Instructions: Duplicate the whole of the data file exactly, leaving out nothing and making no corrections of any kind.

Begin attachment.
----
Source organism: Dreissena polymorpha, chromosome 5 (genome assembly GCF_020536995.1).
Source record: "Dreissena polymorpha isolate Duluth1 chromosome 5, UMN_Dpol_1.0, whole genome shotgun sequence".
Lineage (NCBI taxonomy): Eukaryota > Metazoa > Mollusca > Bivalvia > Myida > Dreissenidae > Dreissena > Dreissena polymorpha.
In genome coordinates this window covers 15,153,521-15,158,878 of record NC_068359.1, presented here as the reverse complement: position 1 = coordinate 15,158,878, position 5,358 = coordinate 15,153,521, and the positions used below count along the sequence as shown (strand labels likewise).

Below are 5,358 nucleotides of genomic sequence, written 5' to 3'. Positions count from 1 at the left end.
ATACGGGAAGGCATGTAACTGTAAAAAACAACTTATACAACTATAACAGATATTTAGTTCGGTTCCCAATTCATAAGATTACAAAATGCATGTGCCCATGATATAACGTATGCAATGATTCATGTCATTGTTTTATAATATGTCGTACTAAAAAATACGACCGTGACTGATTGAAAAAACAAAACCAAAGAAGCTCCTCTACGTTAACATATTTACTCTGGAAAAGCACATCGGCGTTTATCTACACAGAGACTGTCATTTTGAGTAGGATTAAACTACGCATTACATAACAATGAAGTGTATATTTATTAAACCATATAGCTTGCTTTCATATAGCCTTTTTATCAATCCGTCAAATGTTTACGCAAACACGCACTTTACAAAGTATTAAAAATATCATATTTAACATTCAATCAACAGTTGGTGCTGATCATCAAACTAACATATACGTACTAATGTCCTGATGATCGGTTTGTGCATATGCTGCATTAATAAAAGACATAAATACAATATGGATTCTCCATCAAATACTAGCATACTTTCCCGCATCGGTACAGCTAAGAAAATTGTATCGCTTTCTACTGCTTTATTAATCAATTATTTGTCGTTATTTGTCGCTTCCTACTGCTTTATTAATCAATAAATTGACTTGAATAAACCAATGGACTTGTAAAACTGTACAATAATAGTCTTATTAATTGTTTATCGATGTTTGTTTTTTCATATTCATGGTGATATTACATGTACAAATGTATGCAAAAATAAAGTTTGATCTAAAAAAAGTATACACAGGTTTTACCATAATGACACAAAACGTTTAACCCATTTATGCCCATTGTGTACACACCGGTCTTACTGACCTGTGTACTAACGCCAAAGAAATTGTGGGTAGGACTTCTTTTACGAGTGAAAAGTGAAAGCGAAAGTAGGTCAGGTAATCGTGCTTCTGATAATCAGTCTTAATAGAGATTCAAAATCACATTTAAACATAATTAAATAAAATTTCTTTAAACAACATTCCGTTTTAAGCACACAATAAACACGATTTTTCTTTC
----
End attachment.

Source organism: Dreissena polymorpha, chromosome 5 (genome assembly GCF_020536995.1).
Source record: "Dreissena polymorpha isolate Duluth1 chromosome 5, UMN_Dpol_1.0, whole genome shotgun sequence".
Lineage (NCBI taxonomy): Eukaryota > Metazoa > Mollusca > Bivalvia > Myida > Dreissenidae > Dreissena > Dreissena polymorpha.
In genome coordinates this window covers 15,153,521-15,158,878 of record NC_068359.1, presented here as the reverse complement: position 1 = coordinate 15,158,878, position 5,358 = coordinate 15,153,521, and the positions used below count along the sequence as shown (strand labels likewise).

Below are 5,358 nucleotides of genomic sequence, written 5' to 3'. Positions count from 1 at the left end.
ATACGGGAAGGCATGTAACTGTAAAAAACAACTTATACAACTATAACAGATATTTAGTTCGGTTCCCAATTCATAAGATTACAAAATGCATGTGCCCATGATATAACGTATGCAATGATTCATGTCATTGTTTTATAATATGTCGTACTAAAAAATACGACCGTGACTGATTGAAAAAACAAAACCAAAGAAGCTCCTCTACGTTAACATATTTACTCTGGAAAAGCACATCGGCGTTTATCTACACAGAGACTGTCATTTTGAGTAGGATTAAACTACGCATTACATAACAATGAAGTGTATATTTATTAAACCATATAGCTTGCTTTCATATAGCCTTTTTATCAATCCGTCAAATGTTTACGCAAACACGCACTTTACAAAGTATTAAAAATATCATATTTAACATTCAATCAACAGTTGGTGCTGATCATCAAACTAACATATACGTACTAATGTCCTGATGATCGGTTTGTGCATATGCTGCATTAATAAAAGACATAAATACAATATGGATTCTCCATCAAATACTAGCATACTTTCCCGCATCGGTACAGCTAAGAAAATTGTATCGCTTTCTACTGCTTTATTAATCAATTATTTGTCGTTATTTGTCGCTTCCTACTGCTTTATTAATCAATAAATTGACTTGAATAAACCAATGGACTTGTAAAACTGTACAATAATAGTCTTATTAATTGTTTATCGATGTTTGTTTTTTCATATTCATGGTGATATTACATGTACAAATGTATGCAAAAATAAAGTTTGATCTAAAAAAAGTATACACAGGTTTTACCATAATGACACAAAACGTTTAACCCATTTATGCCCATTGTGTACACACCGGTCTTACTGACCTGTGTACTAACGCCAAAGAAATTGTGGGTAGGACTTCTTTTACGAGTGAAAAGTGAAAGCGAAAGTAGGTCAGGTAATCGTGCTTCTGATAATCAGTCTTAATAGAGATTCAAAATCACATTTAAACATAATTAAATAAAATTTCTTTAAACAACATTCCGTTTTAAGCACACAATAAACACGATTTTTCTTTC